So all of your friends have either just started playing Magic: the Gathering or have picked it up again or else admitted to having played it continually for twenty years now, and eyes are glazing over as they discuss bomb rares and 2-for-1s and mana flooding and drafting. You're not sure if you actually want to immerse yourself in this but you can't know for sure without, well, immersing yourself in it. We've all been there.
Thankfully, Felicia Day's Geek & Sundry
channel has a show for you - Spellslingers! [more inside]
posted by Navelgazer
on Aug 17, 2014 -
The Minimal Superpermutation Problem
- Imagine that there is a TV series that you want to watch. The series consists of n episodes, with each episode on a single DVD. Unfortunately, however, the DVDs have become mixed up and the order of the episodes is in no way marked (and furthermore, the episodes of the TV show are not connected by any continuous storyline – there is no way to determine the order of the episodes just from watching them). Suppose that you want to watch the episodes of the TV series, consecutively, in the correct order. The question is: how many episodes must you watch in order to do this? [more inside]
posted by Wolfdog
on Aug 10, 2014 -
Norway seems to be particularly good at making interesting museums. If you're touring, the museum of magic
is spell-binding. The museum of knitting
is a real purl. The petroleum
museum is a gas. The Lofoten Stockfish
museum is off the hook. And the Norsk Hermetickk
-museum is about the history of sealing things in cans. [more inside]
posted by Joeruckus
on Jul 25, 2014 -
Sometimes the best thing about David Blaine's magic tricks are the reactions he elicits. A rather Regarding Henry
-ish Harrison Ford
: "Get the fuck outta my house." A predictably overwrought Ricky Gervais
: "Oh for fuck's sake!" Or maybe you just enjoy seeing someone manhandling George W. Bush
while the President maintains a look of childlike wonder.
posted by paleyellowwithorange
on Jul 16, 2014 -
Your brother sighs and takes his pipe out of his jacket. "It's good to be home," he says, and fills the bowl. "A light?"
You [more inside]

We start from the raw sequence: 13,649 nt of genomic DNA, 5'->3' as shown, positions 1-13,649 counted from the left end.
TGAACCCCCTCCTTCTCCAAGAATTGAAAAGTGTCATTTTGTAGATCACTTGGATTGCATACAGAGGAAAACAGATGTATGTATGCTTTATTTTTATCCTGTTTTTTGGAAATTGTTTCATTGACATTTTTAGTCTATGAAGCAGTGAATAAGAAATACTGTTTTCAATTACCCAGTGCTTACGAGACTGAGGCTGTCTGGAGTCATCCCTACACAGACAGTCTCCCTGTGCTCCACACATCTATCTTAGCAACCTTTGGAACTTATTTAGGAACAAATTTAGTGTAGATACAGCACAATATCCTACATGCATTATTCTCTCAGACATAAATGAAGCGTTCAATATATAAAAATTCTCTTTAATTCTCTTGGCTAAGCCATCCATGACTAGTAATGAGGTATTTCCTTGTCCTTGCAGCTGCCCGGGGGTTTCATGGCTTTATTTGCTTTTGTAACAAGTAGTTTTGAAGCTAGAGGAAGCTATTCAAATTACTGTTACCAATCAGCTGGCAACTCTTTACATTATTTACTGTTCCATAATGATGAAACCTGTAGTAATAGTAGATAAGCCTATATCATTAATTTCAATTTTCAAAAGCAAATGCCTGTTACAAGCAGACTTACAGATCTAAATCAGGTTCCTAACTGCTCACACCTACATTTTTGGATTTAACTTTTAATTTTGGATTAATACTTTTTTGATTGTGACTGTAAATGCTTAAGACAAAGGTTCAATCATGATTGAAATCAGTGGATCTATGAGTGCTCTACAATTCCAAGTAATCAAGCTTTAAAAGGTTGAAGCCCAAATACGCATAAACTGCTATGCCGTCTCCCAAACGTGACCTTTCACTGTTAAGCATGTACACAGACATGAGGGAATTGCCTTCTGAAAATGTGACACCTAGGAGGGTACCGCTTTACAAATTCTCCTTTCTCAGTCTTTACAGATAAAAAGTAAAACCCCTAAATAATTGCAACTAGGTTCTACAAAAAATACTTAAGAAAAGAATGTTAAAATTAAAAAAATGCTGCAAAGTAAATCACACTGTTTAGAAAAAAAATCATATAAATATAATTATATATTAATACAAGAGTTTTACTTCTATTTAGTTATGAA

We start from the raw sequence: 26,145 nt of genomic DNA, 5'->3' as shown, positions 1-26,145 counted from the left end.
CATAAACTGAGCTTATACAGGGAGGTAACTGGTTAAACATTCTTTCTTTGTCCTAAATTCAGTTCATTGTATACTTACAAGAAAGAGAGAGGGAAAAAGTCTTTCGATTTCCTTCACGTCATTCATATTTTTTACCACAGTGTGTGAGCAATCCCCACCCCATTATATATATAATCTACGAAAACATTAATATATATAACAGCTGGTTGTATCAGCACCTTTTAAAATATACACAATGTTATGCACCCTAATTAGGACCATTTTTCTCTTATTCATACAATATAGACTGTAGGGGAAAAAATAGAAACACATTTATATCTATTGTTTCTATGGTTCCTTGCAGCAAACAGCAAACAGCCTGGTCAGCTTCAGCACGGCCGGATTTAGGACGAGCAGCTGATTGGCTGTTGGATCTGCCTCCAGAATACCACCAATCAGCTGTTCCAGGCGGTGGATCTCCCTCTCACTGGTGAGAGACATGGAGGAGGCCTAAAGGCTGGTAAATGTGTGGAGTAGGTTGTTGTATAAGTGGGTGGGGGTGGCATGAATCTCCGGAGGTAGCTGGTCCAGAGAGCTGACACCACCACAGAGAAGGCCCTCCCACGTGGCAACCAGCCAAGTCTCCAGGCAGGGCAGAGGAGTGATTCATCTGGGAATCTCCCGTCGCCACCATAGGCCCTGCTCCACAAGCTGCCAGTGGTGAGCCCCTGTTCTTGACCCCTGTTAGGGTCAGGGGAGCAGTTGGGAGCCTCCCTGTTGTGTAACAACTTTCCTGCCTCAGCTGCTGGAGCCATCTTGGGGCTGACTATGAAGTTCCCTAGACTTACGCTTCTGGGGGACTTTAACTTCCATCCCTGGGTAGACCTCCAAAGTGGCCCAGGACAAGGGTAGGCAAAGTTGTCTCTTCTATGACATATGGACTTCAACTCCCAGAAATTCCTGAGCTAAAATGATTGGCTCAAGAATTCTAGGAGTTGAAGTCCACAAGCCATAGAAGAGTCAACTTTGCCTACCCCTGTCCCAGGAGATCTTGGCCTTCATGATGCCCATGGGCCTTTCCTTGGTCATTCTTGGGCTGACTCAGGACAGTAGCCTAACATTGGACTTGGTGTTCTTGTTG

posted by Elementary Penguin
on Oct 20, 2013 -
put your hand out. snap your fingers.
There's the sharp stab familiar prickle comfortable ache in your wrist, among the bones.
A flame leaps from your fingertips.
In 1997, Last Unicorn gave Zug the chance at recreating Frank Herbert's 'Dune' through a new trading card series. He was originally told to base his work off of David Lynch's film, but after complications with licensing, "they told me to avoid similarity to Lynch's visuals" says Mark Zug. Mark Zug's
Dune trading cards.
posted by Artw
on May 24, 2013 -
In the beginning there was Windows 2.0 its screen, and it was either on or off, but never was it "saved." The developers at Dynamic Karma
said "let's make some pretty graphics while your computer is idle" or something of that sort, and lo, they made Magic
, and it was good. The people rejoiced, and asked, "why for are you giving this away, when we would happily pay for it?" And then they united with software engineers at the Lawrence Berkeley Laboratory, and they brought forth Flying Toasters
, after figuring out how to build the screen saver structure on the Mac. [more inside]
posted by filthy light thief
on May 4, 2013 -
Ehrich Weisz may not have had much formal education
, but he grew up to be Harry Houdini, self-educated stunt performer, escape artist, and owner of "one of the largest libraries in the world on psychic phenomena, Spiritualism, magic, witchcraft, demonology, evil spirits, etc., some of the material going back as far as 1489." Houdini bequeathed much of his collection to the Library of Congress
, which received 3,988 volumes from his collection in 1927, including a number of magic books inscribed or annotated by well-known magicians. Archive.org has more of the Harry Houdini Collection online
. He also put a great deal of research into his tricks, as seen in his letter to Dr. W. J. McConnell, a physiologist at the U.S. Bureau of Mines
, written up after Houdini's watery grave stunt
posted by filthy light thief
on Dec 3, 2012 -
"David Cronenberg's seldom seen 1972 made-for-TV movie, 'Secret Weapons'. It is six years into a future American civil war. A man has created a drug that enhances fighting skills. But will he give it to the theocratic government, or the rebels?" [Via]
posted by homunculus
on Nov 11, 2012 -